Ray Tracing libraries have been around a long time done on CPUs and a long time done on GPUs via CUDA/OpenCL so that's been available. MS's DXR and even Vulkan/Metal extenions on the API level make use of Ray Tracing libraries. Nvidia's RT cores can be made available via drivers just like GPU make available various in hardware accelerated sound/other encoding hardware. So Nvidia can make those "RT" cores hardware available via Extentions to DX12/Vuklan/Metal or any other Graphics APIs.

Nvidia in advance of Turing's release has already created the driver/API and gaming engine software SDK plugin ecosystem to allow games makers to make use of its new Turing features. AMD does the same for any of its New GPU hadrware features, but Nvidia has more funds to help more for that sort of necessary support.

Really software like Blender/Maya/others have extensive Ray Tracing capabilities but they are tuned for non real time full ray tracing effects. But the code base is still the same for CPU/GPU or any other processor based Ray Tacing software. Nvidia just makes more efforts for gaming to optimize that process for games usage of some hybrid Ray Tracing mixed with the standard Raster Operations process on Nvidia's Turing hardware to get better effects for gaming at high FPS.

Look at the IT's PowerVR Wizard Ray Tracing demos and that in GPU hardware Ray Tracing when those articles appeared. That Nvidia Ray Tracing is not new look at IT's PowerVR Wizard demos from 2 years back! Nvidia has the funds to pay for Ray Tracing on treir GPU's adoption whereas IT's barely in business and had to be bought out after Apple stopped using IT's GPU IP. IT lack the funds to get their Ray Tracing adopted but its still available to be licensed by others.

August 21, 2018 | 12:27 PM - Posted by Moochacho (not verified)

Thank you for the information!

August 21, 2018 | 04:22 PM - Posted by MoreIPsAndInformatonAtHotChips (not verified)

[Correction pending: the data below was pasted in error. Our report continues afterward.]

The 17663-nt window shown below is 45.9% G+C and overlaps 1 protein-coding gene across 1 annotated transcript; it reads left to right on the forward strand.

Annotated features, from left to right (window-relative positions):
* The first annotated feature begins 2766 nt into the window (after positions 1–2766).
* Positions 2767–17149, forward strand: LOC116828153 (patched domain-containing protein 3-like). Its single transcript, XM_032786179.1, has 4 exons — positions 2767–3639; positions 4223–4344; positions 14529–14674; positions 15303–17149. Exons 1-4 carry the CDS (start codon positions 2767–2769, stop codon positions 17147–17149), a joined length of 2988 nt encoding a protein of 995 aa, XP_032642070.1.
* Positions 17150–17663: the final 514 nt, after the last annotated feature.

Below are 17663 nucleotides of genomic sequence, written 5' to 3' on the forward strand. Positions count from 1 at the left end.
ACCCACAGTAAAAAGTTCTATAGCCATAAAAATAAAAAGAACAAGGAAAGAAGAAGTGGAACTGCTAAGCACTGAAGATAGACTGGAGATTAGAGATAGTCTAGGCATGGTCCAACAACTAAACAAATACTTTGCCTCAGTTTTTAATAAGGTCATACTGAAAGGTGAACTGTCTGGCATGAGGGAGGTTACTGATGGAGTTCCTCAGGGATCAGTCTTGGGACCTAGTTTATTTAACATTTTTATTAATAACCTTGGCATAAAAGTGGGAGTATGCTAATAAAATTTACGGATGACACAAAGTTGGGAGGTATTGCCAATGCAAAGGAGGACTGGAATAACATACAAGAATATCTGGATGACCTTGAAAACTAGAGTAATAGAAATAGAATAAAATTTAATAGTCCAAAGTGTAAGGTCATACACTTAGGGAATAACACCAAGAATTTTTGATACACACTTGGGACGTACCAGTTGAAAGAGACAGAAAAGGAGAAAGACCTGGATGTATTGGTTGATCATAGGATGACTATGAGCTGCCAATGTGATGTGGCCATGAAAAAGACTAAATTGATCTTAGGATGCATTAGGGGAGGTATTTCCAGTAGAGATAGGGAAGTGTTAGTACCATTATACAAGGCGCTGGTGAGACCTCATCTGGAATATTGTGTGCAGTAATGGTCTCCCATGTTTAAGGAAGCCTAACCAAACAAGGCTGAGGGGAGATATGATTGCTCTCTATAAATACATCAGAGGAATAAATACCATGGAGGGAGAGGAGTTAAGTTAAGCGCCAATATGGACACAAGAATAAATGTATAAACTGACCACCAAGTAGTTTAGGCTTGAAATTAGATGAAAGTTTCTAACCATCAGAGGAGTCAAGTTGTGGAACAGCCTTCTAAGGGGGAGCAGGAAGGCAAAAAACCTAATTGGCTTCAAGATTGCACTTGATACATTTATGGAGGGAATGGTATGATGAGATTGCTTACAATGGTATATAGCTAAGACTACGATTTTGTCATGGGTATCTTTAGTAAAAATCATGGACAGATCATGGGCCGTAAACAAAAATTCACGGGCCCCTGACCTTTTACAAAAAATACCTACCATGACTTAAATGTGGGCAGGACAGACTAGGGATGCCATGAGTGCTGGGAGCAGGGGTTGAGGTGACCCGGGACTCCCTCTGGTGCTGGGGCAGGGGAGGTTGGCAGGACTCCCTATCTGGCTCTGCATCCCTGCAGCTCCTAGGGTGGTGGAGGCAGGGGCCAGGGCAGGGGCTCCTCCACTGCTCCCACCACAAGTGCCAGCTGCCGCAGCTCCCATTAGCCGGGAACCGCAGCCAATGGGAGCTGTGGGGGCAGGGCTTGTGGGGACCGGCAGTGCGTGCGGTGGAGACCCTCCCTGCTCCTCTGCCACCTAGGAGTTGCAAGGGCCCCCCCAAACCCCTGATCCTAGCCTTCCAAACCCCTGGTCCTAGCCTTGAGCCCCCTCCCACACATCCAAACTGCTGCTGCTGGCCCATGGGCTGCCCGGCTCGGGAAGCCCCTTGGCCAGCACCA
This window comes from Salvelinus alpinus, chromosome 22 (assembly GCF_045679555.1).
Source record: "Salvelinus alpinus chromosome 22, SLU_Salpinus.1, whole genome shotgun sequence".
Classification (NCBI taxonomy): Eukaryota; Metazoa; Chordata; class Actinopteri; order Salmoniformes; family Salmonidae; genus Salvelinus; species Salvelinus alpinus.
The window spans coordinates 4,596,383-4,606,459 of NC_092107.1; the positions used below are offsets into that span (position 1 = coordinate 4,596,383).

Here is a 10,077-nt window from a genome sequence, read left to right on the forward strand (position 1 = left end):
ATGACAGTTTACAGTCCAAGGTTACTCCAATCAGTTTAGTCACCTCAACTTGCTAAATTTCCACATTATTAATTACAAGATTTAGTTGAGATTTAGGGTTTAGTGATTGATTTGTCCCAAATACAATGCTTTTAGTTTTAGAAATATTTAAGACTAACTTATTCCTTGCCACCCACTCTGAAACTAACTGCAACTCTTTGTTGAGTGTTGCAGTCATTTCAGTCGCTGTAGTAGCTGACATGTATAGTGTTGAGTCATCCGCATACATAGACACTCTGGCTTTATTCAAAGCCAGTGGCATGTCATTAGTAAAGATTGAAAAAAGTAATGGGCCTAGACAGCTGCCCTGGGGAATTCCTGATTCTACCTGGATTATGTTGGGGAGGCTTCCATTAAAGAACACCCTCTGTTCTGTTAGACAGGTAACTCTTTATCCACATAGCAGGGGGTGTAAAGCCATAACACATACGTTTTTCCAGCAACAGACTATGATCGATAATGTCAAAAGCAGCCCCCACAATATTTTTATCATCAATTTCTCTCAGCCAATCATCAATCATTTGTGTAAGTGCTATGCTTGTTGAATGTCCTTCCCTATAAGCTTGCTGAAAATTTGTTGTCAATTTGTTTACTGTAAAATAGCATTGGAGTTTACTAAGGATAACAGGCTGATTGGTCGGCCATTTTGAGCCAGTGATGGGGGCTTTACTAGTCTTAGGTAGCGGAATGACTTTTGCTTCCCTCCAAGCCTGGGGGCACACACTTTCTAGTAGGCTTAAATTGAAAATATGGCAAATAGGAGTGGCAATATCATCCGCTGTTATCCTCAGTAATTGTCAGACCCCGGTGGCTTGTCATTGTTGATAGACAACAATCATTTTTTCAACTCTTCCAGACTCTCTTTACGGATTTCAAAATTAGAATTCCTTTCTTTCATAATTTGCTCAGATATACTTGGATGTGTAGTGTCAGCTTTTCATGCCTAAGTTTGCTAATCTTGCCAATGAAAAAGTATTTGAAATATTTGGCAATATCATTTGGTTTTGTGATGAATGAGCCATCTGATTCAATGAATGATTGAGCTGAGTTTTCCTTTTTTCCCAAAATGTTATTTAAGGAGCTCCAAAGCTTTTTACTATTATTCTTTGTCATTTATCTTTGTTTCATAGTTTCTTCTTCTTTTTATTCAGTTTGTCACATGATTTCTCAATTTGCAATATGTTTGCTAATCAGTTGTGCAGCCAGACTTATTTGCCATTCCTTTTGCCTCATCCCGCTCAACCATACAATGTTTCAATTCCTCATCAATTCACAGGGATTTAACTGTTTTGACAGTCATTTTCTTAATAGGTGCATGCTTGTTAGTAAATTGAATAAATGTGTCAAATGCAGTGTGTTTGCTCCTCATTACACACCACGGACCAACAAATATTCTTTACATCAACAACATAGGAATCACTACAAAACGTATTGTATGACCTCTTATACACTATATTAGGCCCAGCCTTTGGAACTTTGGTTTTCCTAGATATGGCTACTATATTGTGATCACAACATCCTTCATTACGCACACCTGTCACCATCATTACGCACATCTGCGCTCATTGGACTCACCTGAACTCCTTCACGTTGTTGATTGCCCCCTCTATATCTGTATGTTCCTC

For those of you that are interested in what Nvidia's NVLink based SLI as opposed to the Old SLI Bridge based IP may imply for Dual GPU Gaming on RTX/Turing and future systems. The Hot Chips symposium is ongoing and Nvidia's NVSwitch Anandtech coverage is interesting(1).

That persentation is now over but the slides and Ians' commentary is a good read. Both NVLink and AMD's Infinity Fabric will come into play even more as GPU's go over to being MCM based at some point in time. But even for Dual GPU gaming both NVLink and Infinity Fabric will begin to play a greater role.


"Hot Chips 2018: Going Deep on NVSwitch Live Blog (8:45am PT, 3:45pm UTC)

by Ian Cutress on August 21, 2018 11:40 AM EST"

August 20, 2018 | 07:38 PM - Posted by MARK W GRANGER (not verified)

The base and boost clocks are backwards for the two cards. The 2080 Ti is faster than the 2080.

August 20, 2018 | 08:02 PM - Posted by Tim Verry

Hmm the information i have is:

ASUS TURBO-RTX2080-8G: 1515 MHz / 1710 MHz (base/boost)

ASUS TURBO-RTX2080TI-11G: 1350 MHz / 1545 MHz (base/boost)

The NV website for reference (non FE) cards is 1545 boost for 2080 Ti and 1710 for 2080 as well.

August 21, 2018 | 12:11 PM - Posted by MARK W GRANGER (not verified)

Sorry, you are exactly right. Bad assumption on my part. I guess it is like a CPU which has more cores but a lower clock rate to prevent them from overheating. Faster overall but each core runs at a lower frequency.

August 20, 2018 | 08:17 PM - Posted by JediMaster-Allyn (not verified)

I think i will wait to see EVGAs lineup

August 21, 2018 | 02:19 AM - Posted by Anonymous1 (not verified)

14000 MHz VRAM!

August 21, 2018 | 09:11 AM - Posted by Anonymous2 (not verified)

No HDMI 2.1 ports? NVIDIA really wants to avoid being compatible with alternatives to G-Sync: HDMI 2.1 VRR.

Hard pass.

August 21, 2018 | 12:26 PM - Posted by Moochacho (not verified)

I have been keeping an eye on GTX 1080Ti prices and they havent moved since this announcement. Should I just wait more or just buy it now?

August 21, 2018 | 04:36 PM - Posted by Anonymously Anonymous (not verified)

amazon has one at $526: